854 Words | 3 Pages
  • Introduction to Special Education - 645 Words
    Chapter 2 : Introduction to Special Education Chapter Overview * What Is Special Education? * The Modern History Of Special Education * Prevalence Of Students With Exceptionalities * Inclusionary Practices * The Categorical Model What Is Special Education? * students with exceptionalities exhibit differences in learning and behaviour that significantly affect their educational potential - they have exceptional needs that cannot be met by typical approaches to schooling...
    645 Words | 3 Pages
  • History of Special Education - 1011 Words
    Special education has changed in many different ways throughout the last century. The views of they way students with differences should be taught and treated have changed as people have become more open minded. The education laws have also seen a turn about. One major area of education was in a desperate need of changed opinions and beliefs. Education for children with learning problems has emerged from no education to special funding and programs especially for those individuals...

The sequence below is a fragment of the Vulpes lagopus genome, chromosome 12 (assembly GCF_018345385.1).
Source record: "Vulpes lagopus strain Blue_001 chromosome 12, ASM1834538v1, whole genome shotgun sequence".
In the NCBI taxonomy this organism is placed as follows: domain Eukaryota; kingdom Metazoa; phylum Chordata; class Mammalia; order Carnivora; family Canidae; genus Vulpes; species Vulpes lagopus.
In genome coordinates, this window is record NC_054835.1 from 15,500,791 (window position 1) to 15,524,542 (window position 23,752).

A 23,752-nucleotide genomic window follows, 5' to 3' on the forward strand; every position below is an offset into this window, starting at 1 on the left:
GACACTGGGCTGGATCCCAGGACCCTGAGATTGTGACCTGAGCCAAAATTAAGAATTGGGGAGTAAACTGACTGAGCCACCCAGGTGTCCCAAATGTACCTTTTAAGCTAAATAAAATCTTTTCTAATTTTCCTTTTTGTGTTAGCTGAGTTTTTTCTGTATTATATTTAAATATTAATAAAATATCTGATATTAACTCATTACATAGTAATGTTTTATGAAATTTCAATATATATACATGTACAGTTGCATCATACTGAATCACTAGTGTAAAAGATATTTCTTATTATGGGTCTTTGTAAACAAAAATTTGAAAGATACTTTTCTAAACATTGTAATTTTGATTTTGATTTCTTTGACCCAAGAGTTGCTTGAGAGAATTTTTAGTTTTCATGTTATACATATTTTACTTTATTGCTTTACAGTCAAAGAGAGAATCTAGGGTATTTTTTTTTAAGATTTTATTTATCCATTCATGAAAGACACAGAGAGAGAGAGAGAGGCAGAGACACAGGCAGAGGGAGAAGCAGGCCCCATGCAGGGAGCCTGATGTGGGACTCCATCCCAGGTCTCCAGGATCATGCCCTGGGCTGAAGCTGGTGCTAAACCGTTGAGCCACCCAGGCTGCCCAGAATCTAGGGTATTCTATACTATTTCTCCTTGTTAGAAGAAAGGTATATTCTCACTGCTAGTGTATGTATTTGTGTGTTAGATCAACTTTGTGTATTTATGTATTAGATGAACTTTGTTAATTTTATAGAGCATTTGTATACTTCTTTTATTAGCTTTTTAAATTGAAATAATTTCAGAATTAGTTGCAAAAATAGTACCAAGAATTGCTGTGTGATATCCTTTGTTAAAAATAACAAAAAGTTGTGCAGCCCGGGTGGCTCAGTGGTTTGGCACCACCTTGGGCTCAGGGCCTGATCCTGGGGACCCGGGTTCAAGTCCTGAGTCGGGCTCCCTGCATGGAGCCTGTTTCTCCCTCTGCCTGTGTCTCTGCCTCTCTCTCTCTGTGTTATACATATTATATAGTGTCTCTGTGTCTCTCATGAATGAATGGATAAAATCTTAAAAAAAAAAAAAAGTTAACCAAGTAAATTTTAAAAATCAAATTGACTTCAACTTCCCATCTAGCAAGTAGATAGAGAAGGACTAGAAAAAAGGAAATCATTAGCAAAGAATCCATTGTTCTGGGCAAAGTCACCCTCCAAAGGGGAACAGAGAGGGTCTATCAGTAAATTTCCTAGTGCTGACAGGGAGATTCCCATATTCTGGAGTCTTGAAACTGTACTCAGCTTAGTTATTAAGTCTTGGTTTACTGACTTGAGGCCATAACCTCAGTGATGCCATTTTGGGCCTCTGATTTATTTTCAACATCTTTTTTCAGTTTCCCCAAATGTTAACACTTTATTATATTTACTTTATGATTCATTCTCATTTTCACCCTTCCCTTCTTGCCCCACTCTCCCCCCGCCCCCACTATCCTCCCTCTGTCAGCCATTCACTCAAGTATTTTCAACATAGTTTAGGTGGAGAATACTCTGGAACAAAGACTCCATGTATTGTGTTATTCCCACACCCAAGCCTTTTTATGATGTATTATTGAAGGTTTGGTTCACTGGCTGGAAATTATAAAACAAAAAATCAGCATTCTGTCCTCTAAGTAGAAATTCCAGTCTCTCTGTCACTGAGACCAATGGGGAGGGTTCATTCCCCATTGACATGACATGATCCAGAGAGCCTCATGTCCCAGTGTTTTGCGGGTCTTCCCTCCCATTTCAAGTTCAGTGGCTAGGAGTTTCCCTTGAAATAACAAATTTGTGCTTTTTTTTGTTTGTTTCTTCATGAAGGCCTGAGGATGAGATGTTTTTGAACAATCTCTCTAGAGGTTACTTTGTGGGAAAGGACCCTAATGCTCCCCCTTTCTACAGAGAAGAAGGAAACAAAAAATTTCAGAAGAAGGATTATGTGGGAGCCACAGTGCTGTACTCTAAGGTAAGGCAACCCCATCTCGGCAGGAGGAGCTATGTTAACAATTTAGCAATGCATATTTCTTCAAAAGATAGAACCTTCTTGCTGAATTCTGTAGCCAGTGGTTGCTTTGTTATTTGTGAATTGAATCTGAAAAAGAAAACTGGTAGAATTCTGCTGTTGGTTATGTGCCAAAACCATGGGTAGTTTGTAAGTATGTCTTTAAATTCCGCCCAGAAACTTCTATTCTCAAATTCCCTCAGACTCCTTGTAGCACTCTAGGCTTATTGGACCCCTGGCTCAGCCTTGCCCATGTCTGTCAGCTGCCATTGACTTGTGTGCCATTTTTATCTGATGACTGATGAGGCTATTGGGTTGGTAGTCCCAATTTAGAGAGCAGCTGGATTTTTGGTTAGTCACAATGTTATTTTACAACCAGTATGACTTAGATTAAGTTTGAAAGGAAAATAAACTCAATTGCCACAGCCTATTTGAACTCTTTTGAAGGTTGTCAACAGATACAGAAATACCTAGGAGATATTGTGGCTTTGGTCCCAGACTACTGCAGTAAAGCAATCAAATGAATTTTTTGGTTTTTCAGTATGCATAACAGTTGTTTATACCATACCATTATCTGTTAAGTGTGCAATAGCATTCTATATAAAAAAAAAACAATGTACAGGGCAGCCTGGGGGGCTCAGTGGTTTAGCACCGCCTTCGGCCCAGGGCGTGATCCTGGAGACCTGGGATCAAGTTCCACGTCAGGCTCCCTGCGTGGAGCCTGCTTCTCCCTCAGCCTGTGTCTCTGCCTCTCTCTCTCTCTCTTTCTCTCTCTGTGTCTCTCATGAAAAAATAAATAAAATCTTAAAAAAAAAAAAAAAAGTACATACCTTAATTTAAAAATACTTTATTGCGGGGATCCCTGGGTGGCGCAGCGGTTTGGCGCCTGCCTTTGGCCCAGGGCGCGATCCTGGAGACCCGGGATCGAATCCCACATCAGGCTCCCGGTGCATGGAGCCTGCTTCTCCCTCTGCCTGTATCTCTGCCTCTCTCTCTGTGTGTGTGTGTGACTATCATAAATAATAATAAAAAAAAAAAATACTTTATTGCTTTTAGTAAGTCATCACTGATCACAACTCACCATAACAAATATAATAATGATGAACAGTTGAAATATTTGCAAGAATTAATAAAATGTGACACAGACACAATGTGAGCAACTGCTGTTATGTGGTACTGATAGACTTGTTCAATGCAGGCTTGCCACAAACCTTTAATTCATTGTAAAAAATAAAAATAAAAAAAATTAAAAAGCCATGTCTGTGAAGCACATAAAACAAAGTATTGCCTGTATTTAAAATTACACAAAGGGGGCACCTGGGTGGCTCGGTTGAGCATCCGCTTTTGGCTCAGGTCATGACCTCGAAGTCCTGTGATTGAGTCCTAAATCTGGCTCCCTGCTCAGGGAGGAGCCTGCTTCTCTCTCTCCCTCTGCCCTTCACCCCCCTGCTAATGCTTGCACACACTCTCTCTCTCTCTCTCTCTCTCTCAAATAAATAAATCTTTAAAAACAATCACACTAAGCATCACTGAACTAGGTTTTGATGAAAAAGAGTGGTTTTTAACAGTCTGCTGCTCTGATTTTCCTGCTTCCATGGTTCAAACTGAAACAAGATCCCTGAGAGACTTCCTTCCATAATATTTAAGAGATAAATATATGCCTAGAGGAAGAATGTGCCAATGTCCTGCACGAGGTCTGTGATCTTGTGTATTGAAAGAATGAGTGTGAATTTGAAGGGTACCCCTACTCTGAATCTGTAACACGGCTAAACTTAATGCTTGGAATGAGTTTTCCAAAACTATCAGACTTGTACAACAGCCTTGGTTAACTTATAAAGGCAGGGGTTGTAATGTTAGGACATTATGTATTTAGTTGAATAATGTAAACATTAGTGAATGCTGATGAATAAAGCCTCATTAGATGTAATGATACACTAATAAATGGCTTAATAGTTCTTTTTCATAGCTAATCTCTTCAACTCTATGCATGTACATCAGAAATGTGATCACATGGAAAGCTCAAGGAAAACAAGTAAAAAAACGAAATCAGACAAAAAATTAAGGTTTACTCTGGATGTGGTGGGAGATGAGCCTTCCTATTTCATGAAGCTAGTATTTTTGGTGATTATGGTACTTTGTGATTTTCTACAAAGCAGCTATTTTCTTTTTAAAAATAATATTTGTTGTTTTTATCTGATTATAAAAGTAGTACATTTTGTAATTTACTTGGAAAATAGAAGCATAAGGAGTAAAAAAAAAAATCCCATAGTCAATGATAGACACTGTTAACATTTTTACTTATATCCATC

1,011 Words | 4 Pages
  • Special Education Law - 296 Words
    Instructor Mundle, Brown vs. Wade was an historical movement in laying the foundation with regards to the changes that would soon come in special education. Special education in the United States has come a long way. The Elementary and Secondary Education Act also know as ESEA which came about in 1965 is the primary vehicle for federal help within the public schools today. Originally this act did cover all children with disabilities however in the second year congress passed that the...